The story of Eszett (ß)

You only see this letter being used in German today, but not just any German, more rather, the German typically spoken in Germany, Austria, Luxembourg, and parts of Belgium. You might see this on street signs, or basically everywhere. For learners, you might have first encountered it in the very first lesson of a beginner’s textbook. Apart from the umlaut vowels, the eszett is perhaps the most iconic letter in the German alphabet (except Swiss German, they write things a bit differently), and German is the only language today where this letter is used. So let’s explore a little history behind this rather unique character!

As the name suggests (or does not, if you call it the scharfes S), ß is a combination of the letters “s” and “z”. Curiously, there is actually a capitalised version of this letter, although it only officially existed since 2017. In several cases, it is interchangeably used with the digraph “ss”, and in Switzerland and Liechtenstein, this letter is completely replaced with the diagraph. So the word Straße could also be written as Strasse.

The eszett originated as a digraph unsurprisingly called “sz” in late medieval and early modern German orthography. It later became a ligature of the letter “long s” or ſ, and the “tailed z” or ʒ. But the creation of this letter has to be in response to something, right?

It turns out that in High German’s history, there was a consonant shift that started sometime between the third and fifth centuries, and concluded around the eighth century. Old High German developed a sound that was spelled “zz” or “z”, but pronounced as [s], and also a sound proposed to be spelled “s” but pronounced as [⁠ɕ⁠] or [ʒ].

The issue was, the letter “z” also represented the sound [ts], as it still does today. And so, speakers of Old High German had to come up with something to differentiate between these sounds. Thus, the sound for [s] in this case was spelled “zss” or “zs”, as in wazsser, or Wasser today (water).

A few centuries later, in the 13th century, a phonetic shift happened. The difference between [z] and [s] was lost in the beginning and the end of words across nearly all dialects. The Old-Middle High German “s” was pronounced as [z], while the “z” continued to be pronounced as [s]. In some texts, however, this [s] sound was quite often spelled as “sz” or “ss”.

This is where we find the first signs of the eszett, literally “sz”. Born as a ligature of the two letters, the eszett was initially written by combining the long “s” with the tailed “z”. The earliest known appearance of this particular letter is from a manuscript from the year 1300, of the poem Wolfdietrich. In fact, the way this letter was employed back then was based on phonetics than etymology, and by the early 16th century, more words began to be distinguished from each other, notably das (meaning “the”, or pronoun “that”) and daß (meaning the conjunction “that”).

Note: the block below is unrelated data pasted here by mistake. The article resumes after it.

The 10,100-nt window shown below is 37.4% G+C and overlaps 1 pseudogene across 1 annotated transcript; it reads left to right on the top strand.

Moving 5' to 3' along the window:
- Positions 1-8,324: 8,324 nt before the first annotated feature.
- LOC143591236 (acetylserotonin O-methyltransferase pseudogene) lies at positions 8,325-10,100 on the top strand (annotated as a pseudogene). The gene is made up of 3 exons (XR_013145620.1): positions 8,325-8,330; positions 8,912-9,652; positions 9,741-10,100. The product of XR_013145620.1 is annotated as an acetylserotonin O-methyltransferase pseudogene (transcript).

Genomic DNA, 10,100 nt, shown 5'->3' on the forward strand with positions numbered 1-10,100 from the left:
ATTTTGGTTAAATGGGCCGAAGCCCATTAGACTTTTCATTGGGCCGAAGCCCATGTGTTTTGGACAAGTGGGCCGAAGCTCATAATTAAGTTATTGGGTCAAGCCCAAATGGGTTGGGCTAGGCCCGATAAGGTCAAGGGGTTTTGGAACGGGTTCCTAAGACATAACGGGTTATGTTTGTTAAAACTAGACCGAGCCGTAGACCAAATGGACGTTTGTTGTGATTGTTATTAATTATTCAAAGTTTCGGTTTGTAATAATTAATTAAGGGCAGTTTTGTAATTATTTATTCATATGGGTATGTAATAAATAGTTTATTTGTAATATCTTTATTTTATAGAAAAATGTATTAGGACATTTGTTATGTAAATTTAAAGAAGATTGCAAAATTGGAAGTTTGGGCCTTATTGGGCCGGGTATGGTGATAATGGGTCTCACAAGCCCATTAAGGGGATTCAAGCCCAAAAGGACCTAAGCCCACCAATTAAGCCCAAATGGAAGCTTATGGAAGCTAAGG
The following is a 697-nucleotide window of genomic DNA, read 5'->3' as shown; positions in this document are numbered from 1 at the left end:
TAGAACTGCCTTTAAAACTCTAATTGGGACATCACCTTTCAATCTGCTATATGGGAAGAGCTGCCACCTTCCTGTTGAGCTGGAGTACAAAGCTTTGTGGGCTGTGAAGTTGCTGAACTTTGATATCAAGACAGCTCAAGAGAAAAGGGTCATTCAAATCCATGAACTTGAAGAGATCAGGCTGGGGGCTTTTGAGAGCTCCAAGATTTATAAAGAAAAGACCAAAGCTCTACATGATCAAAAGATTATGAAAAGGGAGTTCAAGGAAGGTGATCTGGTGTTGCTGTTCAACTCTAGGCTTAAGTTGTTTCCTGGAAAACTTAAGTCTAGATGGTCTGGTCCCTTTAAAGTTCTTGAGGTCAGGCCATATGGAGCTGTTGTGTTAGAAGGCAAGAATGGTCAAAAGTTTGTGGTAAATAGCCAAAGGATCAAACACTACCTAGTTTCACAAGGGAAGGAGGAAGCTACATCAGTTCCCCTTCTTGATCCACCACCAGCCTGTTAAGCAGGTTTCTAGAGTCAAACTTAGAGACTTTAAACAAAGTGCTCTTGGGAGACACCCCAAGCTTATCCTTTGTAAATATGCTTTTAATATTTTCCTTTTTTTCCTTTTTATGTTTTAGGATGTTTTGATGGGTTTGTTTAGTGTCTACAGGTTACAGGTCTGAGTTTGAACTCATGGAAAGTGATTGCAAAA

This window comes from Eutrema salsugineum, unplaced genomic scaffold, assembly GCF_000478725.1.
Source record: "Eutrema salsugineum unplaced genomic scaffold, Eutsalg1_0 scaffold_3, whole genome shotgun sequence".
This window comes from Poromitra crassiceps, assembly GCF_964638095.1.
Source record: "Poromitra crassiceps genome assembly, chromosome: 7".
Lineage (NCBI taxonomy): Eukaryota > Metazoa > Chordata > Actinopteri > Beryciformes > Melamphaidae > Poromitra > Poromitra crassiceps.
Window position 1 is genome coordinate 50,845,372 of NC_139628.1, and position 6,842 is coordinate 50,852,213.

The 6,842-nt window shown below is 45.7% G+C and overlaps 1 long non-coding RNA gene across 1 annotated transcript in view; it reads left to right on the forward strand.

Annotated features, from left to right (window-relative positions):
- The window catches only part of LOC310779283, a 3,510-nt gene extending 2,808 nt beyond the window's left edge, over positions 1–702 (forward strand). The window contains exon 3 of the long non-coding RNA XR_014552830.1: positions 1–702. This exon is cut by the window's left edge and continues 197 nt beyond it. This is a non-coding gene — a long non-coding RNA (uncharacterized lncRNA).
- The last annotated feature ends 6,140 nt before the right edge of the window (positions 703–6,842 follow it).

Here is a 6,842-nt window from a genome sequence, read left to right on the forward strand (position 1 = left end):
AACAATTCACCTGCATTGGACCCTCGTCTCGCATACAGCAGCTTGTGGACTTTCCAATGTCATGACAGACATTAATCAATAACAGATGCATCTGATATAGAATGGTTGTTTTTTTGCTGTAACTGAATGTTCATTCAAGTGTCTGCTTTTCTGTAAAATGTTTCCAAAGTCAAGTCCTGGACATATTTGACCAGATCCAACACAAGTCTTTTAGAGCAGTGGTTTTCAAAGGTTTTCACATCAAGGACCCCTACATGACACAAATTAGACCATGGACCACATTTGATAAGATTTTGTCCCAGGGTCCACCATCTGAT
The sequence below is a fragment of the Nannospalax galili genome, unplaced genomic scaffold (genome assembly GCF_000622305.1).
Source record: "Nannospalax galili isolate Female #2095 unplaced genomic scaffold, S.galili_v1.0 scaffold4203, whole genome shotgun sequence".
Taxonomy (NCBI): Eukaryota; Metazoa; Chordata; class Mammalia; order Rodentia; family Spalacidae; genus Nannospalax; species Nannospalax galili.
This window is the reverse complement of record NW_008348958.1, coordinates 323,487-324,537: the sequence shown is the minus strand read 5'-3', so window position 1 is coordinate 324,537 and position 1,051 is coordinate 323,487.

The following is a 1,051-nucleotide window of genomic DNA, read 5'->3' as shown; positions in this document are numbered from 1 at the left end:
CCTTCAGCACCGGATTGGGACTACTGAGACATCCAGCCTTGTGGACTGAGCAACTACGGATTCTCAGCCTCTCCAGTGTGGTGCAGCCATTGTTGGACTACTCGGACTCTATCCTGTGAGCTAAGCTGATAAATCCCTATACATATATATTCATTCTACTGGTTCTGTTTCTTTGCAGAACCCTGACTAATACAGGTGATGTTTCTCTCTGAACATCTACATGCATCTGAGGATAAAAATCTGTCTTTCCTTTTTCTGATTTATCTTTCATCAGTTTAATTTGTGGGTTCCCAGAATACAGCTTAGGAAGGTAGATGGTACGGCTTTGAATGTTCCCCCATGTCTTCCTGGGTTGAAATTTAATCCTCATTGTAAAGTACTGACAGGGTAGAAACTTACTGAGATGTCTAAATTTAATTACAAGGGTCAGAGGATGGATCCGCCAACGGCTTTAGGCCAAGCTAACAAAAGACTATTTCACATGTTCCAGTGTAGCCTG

Towards the advent of Modern German, several spelling changes were made. [z] was now represented by “ss”, “ß”, and in some cases, “s”. This modern use of the eszett was not really codified until the 18th century, and made official for all German-speaking countries in 1901. From then on, several orthographical propositions were made, some passed, while some did not.

Across the 20th century, several movements to abolish the eszett were made, particularly gaining success in Switzerland and Liechtenstein, which abolished the letter in the 20th century. In 1941, the Nazi German government also planned to abolish the use of the eszett. Similar proposals were made by West Germany in 1954 as well, although it was met by opposition by German-language writers like Hermann Hesse.

Finally in 1996, a new orthographical reform for the German language was passed, which reduced the use of the eszett in the language, allowing its use under particular cases. However, some remarked that a complete abolition of the eszett outside of Switzerland and Liechtenstein remained an unlikely thing.

Interestingly, this ligature has also been spotted in several manuscripts in other languages, but never made it into conventional use. This includes Latin and French, which used the Roman-type. But there is a slight difference in use — the ligature in the Roman-type is a “ſs” ligature which resembled “ß”, but it was not really used for “sz”. This little quirk fell out of use towards the end of the 18th century, only rarely featuring in italic types.

With a rich linguistic history, the letter eszett has sort of become the defining feature of the German language. But why did Switzerland (and Liechtenstein) drop this letter? Find out next Saturday, where we will attempt to answer the question!

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